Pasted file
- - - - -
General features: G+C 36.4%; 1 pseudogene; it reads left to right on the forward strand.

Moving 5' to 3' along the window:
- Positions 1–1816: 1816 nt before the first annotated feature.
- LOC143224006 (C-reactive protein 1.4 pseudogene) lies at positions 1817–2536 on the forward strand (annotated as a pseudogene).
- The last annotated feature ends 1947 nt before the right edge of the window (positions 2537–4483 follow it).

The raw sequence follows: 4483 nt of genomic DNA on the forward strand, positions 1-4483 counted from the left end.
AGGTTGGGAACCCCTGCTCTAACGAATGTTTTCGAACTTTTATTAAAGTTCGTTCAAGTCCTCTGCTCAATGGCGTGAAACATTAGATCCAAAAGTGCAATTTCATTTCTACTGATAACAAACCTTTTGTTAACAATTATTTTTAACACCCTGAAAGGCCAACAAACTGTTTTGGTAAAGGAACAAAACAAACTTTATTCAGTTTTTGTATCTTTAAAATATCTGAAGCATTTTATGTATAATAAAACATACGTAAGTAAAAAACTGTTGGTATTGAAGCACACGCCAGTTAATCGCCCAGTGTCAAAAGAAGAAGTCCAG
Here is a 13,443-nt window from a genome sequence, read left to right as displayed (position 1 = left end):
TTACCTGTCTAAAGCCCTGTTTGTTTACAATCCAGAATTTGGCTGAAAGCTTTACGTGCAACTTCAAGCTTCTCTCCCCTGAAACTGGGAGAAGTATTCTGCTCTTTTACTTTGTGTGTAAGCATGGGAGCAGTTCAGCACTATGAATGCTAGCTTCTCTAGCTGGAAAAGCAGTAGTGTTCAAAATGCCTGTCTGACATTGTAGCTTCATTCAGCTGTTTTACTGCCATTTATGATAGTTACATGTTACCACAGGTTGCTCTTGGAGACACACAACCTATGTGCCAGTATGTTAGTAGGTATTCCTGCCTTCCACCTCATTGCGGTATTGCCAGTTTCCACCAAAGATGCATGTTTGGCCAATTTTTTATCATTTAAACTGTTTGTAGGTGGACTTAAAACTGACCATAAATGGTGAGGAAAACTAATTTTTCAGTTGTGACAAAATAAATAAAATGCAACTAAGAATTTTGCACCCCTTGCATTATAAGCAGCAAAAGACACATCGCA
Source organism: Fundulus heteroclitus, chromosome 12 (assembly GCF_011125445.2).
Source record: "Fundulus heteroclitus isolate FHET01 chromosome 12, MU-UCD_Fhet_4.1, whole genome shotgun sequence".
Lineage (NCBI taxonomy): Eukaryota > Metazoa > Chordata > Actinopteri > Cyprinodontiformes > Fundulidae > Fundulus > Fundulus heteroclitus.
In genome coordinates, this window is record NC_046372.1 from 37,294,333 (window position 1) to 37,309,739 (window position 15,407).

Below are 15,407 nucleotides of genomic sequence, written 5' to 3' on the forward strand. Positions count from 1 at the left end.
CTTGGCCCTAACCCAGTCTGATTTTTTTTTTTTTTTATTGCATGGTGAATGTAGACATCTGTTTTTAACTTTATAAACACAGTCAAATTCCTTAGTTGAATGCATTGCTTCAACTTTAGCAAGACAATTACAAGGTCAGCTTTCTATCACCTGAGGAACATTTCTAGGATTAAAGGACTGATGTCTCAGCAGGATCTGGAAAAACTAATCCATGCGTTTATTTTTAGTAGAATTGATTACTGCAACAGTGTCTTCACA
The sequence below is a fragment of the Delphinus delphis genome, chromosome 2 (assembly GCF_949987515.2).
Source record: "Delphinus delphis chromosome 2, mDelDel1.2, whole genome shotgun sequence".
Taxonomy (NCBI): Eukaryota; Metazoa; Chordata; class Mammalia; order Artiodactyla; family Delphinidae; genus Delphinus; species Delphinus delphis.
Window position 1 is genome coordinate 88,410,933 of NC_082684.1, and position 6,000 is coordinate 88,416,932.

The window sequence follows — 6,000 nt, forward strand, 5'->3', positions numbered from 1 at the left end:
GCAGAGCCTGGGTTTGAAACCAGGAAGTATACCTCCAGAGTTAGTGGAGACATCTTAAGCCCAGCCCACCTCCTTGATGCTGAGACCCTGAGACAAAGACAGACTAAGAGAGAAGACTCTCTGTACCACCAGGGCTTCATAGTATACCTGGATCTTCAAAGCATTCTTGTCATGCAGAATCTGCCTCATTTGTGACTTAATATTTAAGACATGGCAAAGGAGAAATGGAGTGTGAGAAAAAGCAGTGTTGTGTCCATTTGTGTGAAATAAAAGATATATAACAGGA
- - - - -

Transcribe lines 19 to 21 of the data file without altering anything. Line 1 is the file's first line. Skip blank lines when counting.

Window position 1 is genome coordinate 88,410,933 of NC_082684.1, and position 6,000 is coordinate 88,416,932.

The window sequence follows — 6,000 nt, forward strand, 5'->3', positions numbered from 1 at the left end:
GCAGAGCCTGGGTTTGAAACCAGGAAGTATACCTCCAGAGTTAGTGGAGACATCTTAAGCCCAGCCCACCTCCTTGATGCTGAGACCCTGAGACAAAGACAGACTAAGAGAGAAGACTCTCTGTACCACCAGGGCTTCATAGTATACCTGGATCTTCAAAGCATTCTTGTCATGCAGAATCTGCCTCATTTGTGACTTAATATTTAAGACATGGCAAAGGAGAAATGGAGTGTGAGAAAAAGCAGTGTTGTGTCCATTTGTGTGAAATAAAAGATATATAACAGGA